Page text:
― Barack Obama


-----Original Message-----
From: WebAIM-Forum [mailto: = EMAIL ADDRESS REMOVED = ] On Behalf Of David Farough
Sent: Tuesday, March 24, 2015 10:07 AM
To: WebAIM Discussion List
Subject: Re: [WebAIM] sample ADA statement for website?

Hi Michelle:

I think perhaps in this case Whitney was referring to how a user with vision scans or reads the page. Many factors can effect a persons ability to comprehend or understand content that is presented.

David Farough
(819) 420-8418



>>> "Clark, Michelle - NRCS, Washington, DC"
< = EMAIL ADDRESS REMOVED = > 09:48 AM Tuesday, March 24, 2015 >>> Hi Whitney,

I am a little confused. With the problems that is known about scanned documents and what they can give users of assistive technology, I do not understand why there is a reference to using scanned document in your statement below. Please give me clarification. Is it assumed the user would use OCR?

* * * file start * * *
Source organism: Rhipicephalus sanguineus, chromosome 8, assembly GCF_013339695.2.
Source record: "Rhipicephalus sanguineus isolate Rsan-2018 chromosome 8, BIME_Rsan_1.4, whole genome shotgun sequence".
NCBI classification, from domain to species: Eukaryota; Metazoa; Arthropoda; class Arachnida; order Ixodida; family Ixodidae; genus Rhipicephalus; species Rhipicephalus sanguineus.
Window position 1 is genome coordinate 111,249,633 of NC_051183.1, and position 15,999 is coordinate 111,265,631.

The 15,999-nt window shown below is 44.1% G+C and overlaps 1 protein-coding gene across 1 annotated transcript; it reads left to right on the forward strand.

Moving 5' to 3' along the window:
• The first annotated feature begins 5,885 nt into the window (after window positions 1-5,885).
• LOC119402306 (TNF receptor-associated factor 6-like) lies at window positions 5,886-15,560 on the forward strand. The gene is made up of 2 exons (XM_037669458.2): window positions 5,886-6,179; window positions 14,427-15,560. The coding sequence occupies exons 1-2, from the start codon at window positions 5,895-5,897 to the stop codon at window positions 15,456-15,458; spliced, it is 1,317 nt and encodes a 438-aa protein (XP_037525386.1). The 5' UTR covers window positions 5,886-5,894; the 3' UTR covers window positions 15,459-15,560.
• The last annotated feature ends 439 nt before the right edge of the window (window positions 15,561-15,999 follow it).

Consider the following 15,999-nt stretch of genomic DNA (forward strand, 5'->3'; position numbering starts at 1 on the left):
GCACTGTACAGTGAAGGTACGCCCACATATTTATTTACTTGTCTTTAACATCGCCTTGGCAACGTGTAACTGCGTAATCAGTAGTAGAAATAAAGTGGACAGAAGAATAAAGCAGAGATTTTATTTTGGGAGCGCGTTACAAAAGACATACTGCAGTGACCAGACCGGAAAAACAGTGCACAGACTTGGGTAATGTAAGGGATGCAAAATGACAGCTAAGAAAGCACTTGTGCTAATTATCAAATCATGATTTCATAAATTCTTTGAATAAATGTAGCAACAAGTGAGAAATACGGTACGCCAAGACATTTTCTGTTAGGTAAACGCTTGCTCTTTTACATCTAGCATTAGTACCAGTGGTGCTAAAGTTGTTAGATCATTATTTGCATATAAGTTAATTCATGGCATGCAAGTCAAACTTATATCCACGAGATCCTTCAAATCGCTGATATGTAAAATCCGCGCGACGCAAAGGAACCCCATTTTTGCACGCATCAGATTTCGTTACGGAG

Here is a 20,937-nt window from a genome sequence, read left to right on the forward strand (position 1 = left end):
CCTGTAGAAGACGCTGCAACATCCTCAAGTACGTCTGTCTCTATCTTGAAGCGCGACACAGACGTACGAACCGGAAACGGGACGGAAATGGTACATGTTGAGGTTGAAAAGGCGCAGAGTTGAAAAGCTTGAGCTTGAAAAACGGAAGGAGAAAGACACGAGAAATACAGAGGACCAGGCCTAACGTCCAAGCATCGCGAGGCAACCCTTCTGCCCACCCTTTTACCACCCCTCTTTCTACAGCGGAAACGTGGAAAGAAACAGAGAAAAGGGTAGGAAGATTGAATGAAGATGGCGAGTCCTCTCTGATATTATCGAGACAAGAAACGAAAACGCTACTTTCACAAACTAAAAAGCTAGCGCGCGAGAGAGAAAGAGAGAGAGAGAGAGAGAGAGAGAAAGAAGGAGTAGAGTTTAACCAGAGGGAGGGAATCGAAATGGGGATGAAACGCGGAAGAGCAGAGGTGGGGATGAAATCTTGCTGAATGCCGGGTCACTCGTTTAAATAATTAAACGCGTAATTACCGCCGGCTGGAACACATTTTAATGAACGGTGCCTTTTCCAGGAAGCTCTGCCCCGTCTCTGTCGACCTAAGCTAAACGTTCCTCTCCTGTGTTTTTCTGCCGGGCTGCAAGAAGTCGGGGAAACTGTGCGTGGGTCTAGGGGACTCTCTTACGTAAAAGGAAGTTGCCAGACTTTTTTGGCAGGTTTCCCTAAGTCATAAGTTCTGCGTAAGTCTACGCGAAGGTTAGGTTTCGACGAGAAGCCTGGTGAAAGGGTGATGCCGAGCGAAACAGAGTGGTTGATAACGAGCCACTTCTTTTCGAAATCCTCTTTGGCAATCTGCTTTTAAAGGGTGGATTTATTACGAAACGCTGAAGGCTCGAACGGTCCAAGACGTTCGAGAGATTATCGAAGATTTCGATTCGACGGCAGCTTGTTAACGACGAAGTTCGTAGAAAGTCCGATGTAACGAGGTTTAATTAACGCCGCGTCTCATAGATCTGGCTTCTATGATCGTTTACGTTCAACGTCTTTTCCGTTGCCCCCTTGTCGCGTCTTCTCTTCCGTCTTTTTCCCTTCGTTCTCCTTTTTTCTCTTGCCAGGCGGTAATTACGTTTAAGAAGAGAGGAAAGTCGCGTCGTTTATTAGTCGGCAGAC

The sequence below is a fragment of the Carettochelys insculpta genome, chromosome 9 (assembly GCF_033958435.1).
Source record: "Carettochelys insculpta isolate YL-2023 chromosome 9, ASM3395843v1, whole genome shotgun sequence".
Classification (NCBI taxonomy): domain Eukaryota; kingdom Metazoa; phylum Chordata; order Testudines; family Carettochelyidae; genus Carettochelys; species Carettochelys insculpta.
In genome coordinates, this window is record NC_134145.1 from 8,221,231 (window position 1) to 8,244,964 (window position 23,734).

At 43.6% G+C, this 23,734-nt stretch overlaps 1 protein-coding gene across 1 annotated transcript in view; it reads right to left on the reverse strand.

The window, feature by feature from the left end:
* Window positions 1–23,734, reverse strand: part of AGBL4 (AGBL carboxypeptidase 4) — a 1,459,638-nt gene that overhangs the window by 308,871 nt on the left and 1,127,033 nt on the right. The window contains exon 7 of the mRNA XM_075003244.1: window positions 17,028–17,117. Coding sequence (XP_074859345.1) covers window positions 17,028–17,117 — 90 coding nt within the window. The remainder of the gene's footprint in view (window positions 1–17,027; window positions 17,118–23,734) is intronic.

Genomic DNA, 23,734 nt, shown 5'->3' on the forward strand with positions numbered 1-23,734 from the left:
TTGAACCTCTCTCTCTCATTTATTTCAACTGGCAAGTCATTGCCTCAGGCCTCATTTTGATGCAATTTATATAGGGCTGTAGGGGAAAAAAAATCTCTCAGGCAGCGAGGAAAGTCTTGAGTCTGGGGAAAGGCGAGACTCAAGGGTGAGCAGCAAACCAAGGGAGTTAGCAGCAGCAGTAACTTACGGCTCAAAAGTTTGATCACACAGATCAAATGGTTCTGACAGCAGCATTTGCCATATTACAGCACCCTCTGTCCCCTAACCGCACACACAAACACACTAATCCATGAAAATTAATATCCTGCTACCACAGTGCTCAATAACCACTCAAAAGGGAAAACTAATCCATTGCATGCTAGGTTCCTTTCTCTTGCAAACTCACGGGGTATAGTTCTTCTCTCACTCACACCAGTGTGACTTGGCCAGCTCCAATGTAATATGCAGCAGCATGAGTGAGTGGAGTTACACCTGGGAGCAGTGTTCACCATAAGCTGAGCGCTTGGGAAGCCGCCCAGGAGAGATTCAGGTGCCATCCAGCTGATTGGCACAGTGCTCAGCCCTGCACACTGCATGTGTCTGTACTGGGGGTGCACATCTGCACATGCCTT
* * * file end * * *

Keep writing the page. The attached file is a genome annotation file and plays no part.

Thank You,
Michelle Clark
Information Technology Specialist
Section 508 Coordinator
Office of the Chief Information Officer USDA / Natural Resources Conservation Service
1400 Independence Ave. SW.
Rm. 1669-S
Washington, DC. 20250

O: 202 2609014
E-mail: = EMAIL ADDRESS REMOVED =
To learn more about Section 508, go to www.section508.gov.

“The best way to not feel hopeless is to get up and do something.
Don’t wait for good things to happen to you. If you go out and make some good things happen, you will fill the world with hope, you will fill yourself with hope.”
― Barack Obama


-----Original Message-----
From: WebAIM-Forum [mailto: = EMAIL ADDRESS REMOVED = ] On Behalf Of Whitney Quesenbery via WebAIM-Forum
Sent: Sunday, March 22, 2015 7:29 AM
To: Cliff Tyllick; WebAIM Discussion List; Mike Warner
Subject: Re: [WebAIM] sample ADA statement for website?

Cheers to Cliff for bringing up the style and tone of the conversation and how important plain language is for so many people.

The principles for accessible UX (from A Web for Everyone) on this topic
are:

Plain Language: Creates a conversation: